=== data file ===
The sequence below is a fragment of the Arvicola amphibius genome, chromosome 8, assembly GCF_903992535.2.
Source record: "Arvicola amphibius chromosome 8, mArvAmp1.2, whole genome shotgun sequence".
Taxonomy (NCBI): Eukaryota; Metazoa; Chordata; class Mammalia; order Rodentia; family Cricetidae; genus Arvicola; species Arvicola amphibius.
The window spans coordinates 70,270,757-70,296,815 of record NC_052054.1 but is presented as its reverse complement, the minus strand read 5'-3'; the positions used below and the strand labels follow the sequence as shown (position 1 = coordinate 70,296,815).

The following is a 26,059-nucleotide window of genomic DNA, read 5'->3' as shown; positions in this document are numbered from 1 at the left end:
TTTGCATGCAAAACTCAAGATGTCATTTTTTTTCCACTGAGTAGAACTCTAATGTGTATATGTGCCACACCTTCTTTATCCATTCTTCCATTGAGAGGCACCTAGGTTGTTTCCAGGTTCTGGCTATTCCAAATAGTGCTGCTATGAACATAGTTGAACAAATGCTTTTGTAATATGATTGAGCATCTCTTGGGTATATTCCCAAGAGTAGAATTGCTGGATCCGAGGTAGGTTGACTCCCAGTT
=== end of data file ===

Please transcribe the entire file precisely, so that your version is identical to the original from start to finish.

The sequence below is a fragment of the Arvicola amphibius genome, chromosome 8, assembly GCF_903992535.2.
Source record: "Arvicola amphibius chromosome 8, mArvAmp1.2, whole genome shotgun sequence".
Taxonomy (NCBI): Eukaryota; Metazoa; Chordata; class Mammalia; order Rodentia; family Cricetidae; genus Arvicola; species Arvicola amphibius.
The window spans coordinates 70,270,757-70,296,815 of record NC_052054.1 but is presented as its reverse complement, the minus strand read 5'-3'; the positions used below and the strand labels follow the sequence as shown (position 1 = coordinate 70,296,815).

The following is a 26,059-nucleotide window of genomic DNA, read 5'->3' as shown; positions in this document are numbered from 1 at the left end:
TTTGCATGCAAAACTCAAGATGTCATTTTTTTTCCACTGAGTAGAACTCTAATGTGTATATGTGCCACACCTTCTTTATCCATTCTTCCATTGAGAGGCACCTAGGTTGTTTCCAGGTTCTGGCTATTCCAAATAGTGCTGCTATGAACATAGTTGAACAAATGCTTTTGTAATATGATTGAGCATCTCTTGGGTATATTCCCAAGAGTAGAATTGCTGGATCCGAGGTAGGTTGACTCCCAGTT